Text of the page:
Victoria Vieira-Potter, University of Missouri – Exercise Changes Gut Microbes

Vieira-Potter, VickiExercising may also help you in ways you can’t see.

Victoria Vieira-Potter, assistant professor of nutrition and exercise physiology in the College of Human Environmental Sciences at the University of Missouri, discusses why exercise helps inside your gut.

Victoria Vieira-Potter, PhD is an assistant professor of nutrition and exercise physiology in the College of Human Environmental Sciences at the University of Missouri. The main focus of Victoria Vieira-Potter’s research is understanding how behavioral (e.g., diet, exercise, environmental toxin exposure) and biological (aging, hormonal changes) factors influence metabolic function.

Specific areas of interest include:

  • The relationship between white adipose tissue (WAT) inflammation and systemic metabolic function (e.g., insulin resistance and fatty liver)
  • How diet and exercise affect body composition and WAT inflammation
  • How estrogen loss and estrogen receptor signaling affect WAT metabolic function
  • Sex differences in WAT metabolic function

Exercise Changes Gut Microbes

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In the fight against obesity, two factors have long been credited as key players—metabolism and gut microbes. However, there is an ongoing debate about whether exercise or diet play a more significant role when it comes to metabolism and healthy shifts in gut microbes. 

Some have argued that exercise does not play a significant role in weight loss, as exercise can increase appetite resulting in greater food intake and reduce activity throughout the day. Our study, provided an opportunity to research exercise independently from weight loss.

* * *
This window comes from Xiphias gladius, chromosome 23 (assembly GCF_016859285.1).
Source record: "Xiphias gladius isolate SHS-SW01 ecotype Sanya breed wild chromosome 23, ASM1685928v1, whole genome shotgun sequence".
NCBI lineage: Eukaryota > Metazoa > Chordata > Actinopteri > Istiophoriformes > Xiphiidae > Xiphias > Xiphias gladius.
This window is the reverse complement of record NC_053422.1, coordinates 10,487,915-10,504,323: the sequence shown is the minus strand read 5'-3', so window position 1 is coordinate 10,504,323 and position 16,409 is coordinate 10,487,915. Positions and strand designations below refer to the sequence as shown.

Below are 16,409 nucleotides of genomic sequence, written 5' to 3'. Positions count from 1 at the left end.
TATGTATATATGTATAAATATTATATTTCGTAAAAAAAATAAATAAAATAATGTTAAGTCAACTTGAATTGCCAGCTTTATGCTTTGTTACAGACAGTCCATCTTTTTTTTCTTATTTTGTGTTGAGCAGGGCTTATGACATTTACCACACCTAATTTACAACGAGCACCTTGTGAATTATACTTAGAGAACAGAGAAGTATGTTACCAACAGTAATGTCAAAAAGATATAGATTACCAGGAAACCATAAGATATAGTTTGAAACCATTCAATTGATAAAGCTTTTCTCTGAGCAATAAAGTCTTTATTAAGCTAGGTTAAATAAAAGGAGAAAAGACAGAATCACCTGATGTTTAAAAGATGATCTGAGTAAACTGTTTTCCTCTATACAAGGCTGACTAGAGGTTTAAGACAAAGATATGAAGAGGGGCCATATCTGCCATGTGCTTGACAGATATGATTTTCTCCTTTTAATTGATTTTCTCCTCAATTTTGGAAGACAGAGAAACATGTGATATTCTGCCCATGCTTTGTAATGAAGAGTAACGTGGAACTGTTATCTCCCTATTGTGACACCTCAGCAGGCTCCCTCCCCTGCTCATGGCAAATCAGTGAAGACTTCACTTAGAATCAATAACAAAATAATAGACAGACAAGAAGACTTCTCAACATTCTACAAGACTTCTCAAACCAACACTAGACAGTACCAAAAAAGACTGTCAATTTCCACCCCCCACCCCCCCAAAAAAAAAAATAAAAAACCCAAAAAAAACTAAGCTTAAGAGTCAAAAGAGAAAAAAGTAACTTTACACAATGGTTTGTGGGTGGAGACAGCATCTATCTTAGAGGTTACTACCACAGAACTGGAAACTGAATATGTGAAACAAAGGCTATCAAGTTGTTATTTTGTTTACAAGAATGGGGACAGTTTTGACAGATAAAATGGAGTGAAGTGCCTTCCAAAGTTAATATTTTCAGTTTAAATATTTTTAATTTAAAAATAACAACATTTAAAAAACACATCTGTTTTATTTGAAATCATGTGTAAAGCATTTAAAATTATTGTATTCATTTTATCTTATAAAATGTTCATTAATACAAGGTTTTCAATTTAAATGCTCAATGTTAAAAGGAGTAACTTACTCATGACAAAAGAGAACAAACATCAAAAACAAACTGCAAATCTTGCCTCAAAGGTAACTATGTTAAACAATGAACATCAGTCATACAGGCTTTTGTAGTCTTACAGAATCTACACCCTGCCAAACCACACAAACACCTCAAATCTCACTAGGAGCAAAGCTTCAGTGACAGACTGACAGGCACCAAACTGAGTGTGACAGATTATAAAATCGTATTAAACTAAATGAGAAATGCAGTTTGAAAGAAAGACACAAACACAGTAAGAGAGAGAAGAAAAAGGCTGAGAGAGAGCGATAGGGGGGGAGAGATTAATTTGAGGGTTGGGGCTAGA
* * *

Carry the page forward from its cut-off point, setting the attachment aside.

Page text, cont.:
Our research team divided young rats prone to obesity into three groups to study the impact of exercise on their metabolic function and fat tissue. All three of the rat groups were fed a high-fat diet.

Two of the groups were sedentary while the third group was able to exercise using running wheels. Of the two sedentary groups, one was allowed to eat as much of the high-fat food as they wanted, while the other group were fed controlled portions of the food in order to match the weight reduction caused by exercise. The exercising rats were allowed to eat as much as they wanted.

All rats were then moved to specialized cages where we could measure their metabolism.  While the sedentary rats were obese, as expected, we also found that the exercising rats were metabolically healthier than both of the sedentary groups, and they developed different gut microbes than the other groups, despite eating the exact same amount of food as the sedentary group with unlimited food access.

These findings confirm that exercise is critically important in the fight against obesity and in overall health.

 

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